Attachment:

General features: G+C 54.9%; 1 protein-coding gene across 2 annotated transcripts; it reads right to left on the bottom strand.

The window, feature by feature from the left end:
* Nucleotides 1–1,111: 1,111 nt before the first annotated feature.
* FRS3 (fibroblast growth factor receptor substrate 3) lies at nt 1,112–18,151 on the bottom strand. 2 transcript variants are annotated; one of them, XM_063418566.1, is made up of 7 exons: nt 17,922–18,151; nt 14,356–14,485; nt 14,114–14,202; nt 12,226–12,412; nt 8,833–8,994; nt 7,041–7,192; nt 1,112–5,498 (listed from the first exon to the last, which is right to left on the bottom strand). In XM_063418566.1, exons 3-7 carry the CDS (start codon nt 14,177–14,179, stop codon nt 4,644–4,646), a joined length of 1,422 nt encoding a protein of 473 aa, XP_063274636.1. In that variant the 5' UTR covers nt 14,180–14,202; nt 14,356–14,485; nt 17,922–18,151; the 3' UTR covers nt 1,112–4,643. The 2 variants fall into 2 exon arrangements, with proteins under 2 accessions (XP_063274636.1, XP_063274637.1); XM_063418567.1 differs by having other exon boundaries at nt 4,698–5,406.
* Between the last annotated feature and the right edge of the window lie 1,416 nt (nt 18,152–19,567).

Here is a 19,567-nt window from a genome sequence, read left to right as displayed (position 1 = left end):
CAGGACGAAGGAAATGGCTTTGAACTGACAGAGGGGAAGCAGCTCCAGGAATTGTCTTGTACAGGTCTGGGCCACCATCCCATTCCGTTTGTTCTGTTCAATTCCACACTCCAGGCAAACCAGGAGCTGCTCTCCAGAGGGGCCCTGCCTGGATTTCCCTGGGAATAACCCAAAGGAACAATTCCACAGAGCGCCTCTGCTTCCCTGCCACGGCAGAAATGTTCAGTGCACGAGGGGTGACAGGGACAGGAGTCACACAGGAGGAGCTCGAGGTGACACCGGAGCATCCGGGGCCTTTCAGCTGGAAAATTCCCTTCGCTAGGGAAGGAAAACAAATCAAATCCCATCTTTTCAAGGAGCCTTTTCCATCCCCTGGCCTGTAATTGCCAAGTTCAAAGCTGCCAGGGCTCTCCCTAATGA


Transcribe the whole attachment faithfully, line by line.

General features: G+C 54.9%; 1 protein-coding gene across 2 annotated transcripts; it reads right to left on the bottom strand.

The window, feature by feature from the left end:
* Nucleotides 1–1,111: 1,111 nt before the first annotated feature.
* FRS3 (fibroblast growth factor receptor substrate 3) lies at nt 1,112–18,151 on the bottom strand. 2 transcript variants are annotated; one of them, XM_063418566.1, is made up of 7 exons: nt 17,922–18,151; nt 14,356–14,485; nt 14,114–14,202; nt 12,226–12,412; nt 8,833–8,994; nt 7,041–7,192; nt 1,112–5,498 (listed from the first exon to the last, which is right to left on the bottom strand). In XM_063418566.1, exons 3-7 carry the CDS (start codon nt 14,177–14,179, stop codon nt 4,644–4,646), a joined length of 1,422 nt encoding a protein of 473 aa, XP_063274636.1. In that variant the 5' UTR covers nt 14,180–14,202; nt 14,356–14,485; nt 17,922–18,151; the 3' UTR covers nt 1,112–4,643. The 2 variants fall into 2 exon arrangements, with proteins under 2 accessions (XP_063274636.1, XP_063274637.1); XM_063418567.1 differs by having other exon boundaries at nt 4,698–5,406.
* Between the last annotated feature and the right edge of the window lie 1,416 nt (nt 18,152–19,567).

Here is a 19,567-nt window from a genome sequence, read left to right as displayed (position 1 = left end):
CAGGACGAAGGAAATGGCTTTGAACTGACAGAGGGGAAGCAGCTCCAGGAATTGTCTTGTACAGGTCTGGGCCACCATCCCATTCCGTTTGTTCTGTTCAATTCCACACTCCAGGCAAACCAGGAGCTGCTCTCCAGAGGGGCCCTGCCTGGATTTCCCTGGGAATAACCCAAAGGAACAATTCCACAGAGCGCCTCTGCTTCCCTGCCACGGCAGAAATGTTCAGTGCACGAGGGGTGACAGGGACAGGAGTCACACAGGAGGAGCTCGAGGTGACACCGGAGCATCCGGGGCCTTTCAGCTGGAAAATTCCCTTCGCTAGGGAAGGAAAACAAATCAAATCCCATCTTTTCAAGGAGCCTTTTCCATCCCCTGGCCTGTAATTGCCAAGTTCAAAGCTGCCAGGGCTCTCCCTAATGA